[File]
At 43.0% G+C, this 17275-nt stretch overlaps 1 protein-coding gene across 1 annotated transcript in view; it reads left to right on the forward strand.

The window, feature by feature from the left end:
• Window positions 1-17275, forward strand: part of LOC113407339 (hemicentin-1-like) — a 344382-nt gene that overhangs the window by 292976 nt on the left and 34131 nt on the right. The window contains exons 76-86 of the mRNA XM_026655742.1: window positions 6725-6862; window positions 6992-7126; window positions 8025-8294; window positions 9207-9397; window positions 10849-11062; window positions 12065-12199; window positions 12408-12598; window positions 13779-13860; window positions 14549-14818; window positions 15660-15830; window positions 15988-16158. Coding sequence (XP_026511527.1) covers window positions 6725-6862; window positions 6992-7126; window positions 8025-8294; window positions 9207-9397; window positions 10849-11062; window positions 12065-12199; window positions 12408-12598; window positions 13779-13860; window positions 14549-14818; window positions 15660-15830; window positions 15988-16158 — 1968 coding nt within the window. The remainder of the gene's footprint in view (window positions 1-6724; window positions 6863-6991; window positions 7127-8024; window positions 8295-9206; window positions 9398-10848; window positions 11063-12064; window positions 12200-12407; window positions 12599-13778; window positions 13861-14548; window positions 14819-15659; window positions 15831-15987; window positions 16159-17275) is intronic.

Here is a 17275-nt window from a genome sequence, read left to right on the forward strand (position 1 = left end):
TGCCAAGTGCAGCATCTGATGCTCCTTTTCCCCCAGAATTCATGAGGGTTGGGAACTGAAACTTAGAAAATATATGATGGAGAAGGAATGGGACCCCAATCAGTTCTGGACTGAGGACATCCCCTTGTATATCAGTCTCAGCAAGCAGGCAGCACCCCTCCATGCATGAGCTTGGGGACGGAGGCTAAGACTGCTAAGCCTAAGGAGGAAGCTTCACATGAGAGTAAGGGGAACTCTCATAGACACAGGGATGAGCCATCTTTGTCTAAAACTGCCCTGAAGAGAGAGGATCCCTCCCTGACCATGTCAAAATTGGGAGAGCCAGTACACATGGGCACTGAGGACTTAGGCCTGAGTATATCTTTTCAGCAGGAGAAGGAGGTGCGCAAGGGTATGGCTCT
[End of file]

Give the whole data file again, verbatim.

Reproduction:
At 43.0% G+C, this 17275-nt stretch overlaps 1 protein-coding gene across 1 annotated transcript in view; it reads left to right on the forward strand.

The window, feature by feature from the left end:
• Window positions 1-17275, forward strand: part of LOC113407339 (hemicentin-1-like) — a 344382-nt gene that overhangs the window by 292976 nt on the left and 34131 nt on the right. The window contains exons 76-86 of the mRNA XM_026655742.1: window positions 6725-6862; window positions 6992-7126; window positions 8025-8294; window positions 9207-9397; window positions 10849-11062; window positions 12065-12199; window positions 12408-12598; window positions 13779-13860; window positions 14549-14818; window positions 15660-15830; window positions 15988-16158. Coding sequence (XP_026511527.1) covers window positions 6725-6862; window positions 6992-7126; window positions 8025-8294; window positions 9207-9397; window positions 10849-11062; window positions 12065-12199; window positions 12408-12598; window positions 13779-13860; window positions 14549-14818; window positions 15660-15830; window positions 15988-16158 — 1968 coding nt within the window. The remainder of the gene's footprint in view (window positions 1-6724; window positions 6863-6991; window positions 7127-8024; window positions 8295-9206; window positions 9398-10848; window positions 11063-12064; window positions 12200-12407; window positions 12599-13778; window positions 13861-14548; window positions 14819-15659; window positions 15831-15987; window positions 16159-17275) is intronic.

Here is a 17275-nt window from a genome sequence, read left to right on the forward strand (position 1 = left end):
TGCCAAGTGCAGCATCTGATGCTCCTTTTCCCCCAGAATTCATGAGGGTTGGGAACTGAAACTTAGAAAATATATGATGGAGAAGGAATGGGACCCCAATCAGTTCTGGACTGAGGACATCCCCTTGTATATCAGTCTCAGCAAGCAGGCAGCACCCCTCCATGCATGAGCTTGGGGACGGAGGCTAAGACTGCTAAGCCTAAGGAGGAAGCTTCACATGAGAGTAAGGGGAACTCTCATAGACACAGGGATGAGCCATCTTTGTCTAAAACTGCCCTGAAGAGAGAGGATCCCTCCCTGACCATGTCAAAATTGGGAGAGCCAGTACACATGGGCACTGAGGACTTAGGCCTGAGTATATCTTTTCAGCAGGAGAAGGAGGTGCGCAAGGGTATGGCTCT